Boris Johnson Angry Over Airport Expansion
Boris Johnson has accused the Government of setting Britain on course for "economic catastrophe" by ducking decisions on airport expansion.
The Mayor of London, in a speech to business leaders in London, claimed the coalition was paying "lamentable attention" to the need for more capacity.
Mr Johnson insisted a third runway at Heathrow was not a solution and that a four-runway airport in the Thames Estuary or possibly at Stansted was required.
He stopped short of explicitly attacking Prime Minister David Cameron but called the Government "blind" and "complacent" for moving at a "glacial pace".
His address comes days after he and Mr Cameron held what has been dubbed a "peace summit" to clear the air after weeks of tension.
The two men met in private last weekend ahead of the Tory party conference in Birmingham, which starts this Sunday.
But Mr Johnson is still angry that ministers have put off making a decision about airport expansion until after the next election.
Former Financial Services Authority chief Sir Howard Davies has been asked to lead an independent commission but will not report until summer 2015.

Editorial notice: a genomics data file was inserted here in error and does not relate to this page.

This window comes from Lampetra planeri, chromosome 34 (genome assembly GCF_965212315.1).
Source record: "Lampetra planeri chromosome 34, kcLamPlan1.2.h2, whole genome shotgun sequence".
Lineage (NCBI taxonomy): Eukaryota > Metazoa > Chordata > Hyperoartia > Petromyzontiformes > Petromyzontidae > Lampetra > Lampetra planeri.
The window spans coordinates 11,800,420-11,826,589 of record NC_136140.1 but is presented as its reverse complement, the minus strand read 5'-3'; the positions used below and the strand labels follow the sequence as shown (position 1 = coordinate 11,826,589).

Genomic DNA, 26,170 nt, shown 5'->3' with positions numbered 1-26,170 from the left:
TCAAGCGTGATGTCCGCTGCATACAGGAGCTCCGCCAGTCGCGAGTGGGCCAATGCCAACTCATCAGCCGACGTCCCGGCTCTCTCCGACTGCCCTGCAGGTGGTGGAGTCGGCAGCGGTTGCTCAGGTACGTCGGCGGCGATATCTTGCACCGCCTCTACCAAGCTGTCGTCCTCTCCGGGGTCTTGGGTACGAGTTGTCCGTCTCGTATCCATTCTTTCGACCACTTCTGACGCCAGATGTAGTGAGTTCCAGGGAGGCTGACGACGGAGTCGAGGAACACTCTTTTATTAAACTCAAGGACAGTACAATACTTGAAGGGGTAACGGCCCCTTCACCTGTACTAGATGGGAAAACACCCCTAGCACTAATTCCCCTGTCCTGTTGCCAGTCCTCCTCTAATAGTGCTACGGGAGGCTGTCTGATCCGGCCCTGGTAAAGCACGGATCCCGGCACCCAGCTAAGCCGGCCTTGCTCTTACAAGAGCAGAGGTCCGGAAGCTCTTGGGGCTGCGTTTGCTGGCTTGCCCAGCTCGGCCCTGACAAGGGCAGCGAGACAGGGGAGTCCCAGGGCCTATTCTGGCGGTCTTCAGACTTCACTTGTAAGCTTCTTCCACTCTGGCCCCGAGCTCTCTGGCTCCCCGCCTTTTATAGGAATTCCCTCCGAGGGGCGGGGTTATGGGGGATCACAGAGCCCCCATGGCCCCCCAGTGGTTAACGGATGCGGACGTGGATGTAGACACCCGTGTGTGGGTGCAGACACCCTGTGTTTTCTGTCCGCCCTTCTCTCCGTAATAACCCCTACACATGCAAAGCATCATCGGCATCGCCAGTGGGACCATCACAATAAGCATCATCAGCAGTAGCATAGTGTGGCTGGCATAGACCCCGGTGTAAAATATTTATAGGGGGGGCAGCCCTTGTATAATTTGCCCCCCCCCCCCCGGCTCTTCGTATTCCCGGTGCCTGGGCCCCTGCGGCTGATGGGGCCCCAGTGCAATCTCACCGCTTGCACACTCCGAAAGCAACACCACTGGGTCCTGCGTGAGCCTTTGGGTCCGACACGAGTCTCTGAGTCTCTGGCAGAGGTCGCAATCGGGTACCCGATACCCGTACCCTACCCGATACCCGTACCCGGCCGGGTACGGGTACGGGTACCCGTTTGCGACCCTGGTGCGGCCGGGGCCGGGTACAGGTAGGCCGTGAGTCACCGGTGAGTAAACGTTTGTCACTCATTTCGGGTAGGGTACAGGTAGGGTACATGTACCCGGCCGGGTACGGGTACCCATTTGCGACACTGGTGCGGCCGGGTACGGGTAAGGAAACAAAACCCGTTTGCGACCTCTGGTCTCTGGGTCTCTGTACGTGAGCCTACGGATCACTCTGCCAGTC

The Mayor said: "The Government programme to address the looming aviation capacity crunch in the UK is far too slow and I am hugely concerned that their intended timetable sets a course for economic catastrophe.
"This continued inertia is being fully exploited by our European rivals who already possess mega hub airports that they intend to use to erode our advantage."
He vowed to work with the Government but also warned that he would continue to develop his own plans, ensuring he will remain a thorn in Mr Cameron's side on the issue.
"The urgency of the situation and the lamentable attention that the Government has paid to this pressing issue has forced me to accelerate the work that I will do to develop a credible solution," he said.
Mr Johnson estimated the total cost of a new hub airport serving 180 million passengers a year at between £75 and £80bn.
Under the right conditions, this could be delivered with private finance and operated as a commercially viable business, he added.
He also pointed out that the earliest a third runway could be completed at Heathrow would be around 2026-28 - only two to four years quicker than a totally new airport.
Going ahead with Heathrow expansion would be "an environmental and political disaster which would be obsolete as soon as it was completed", he said.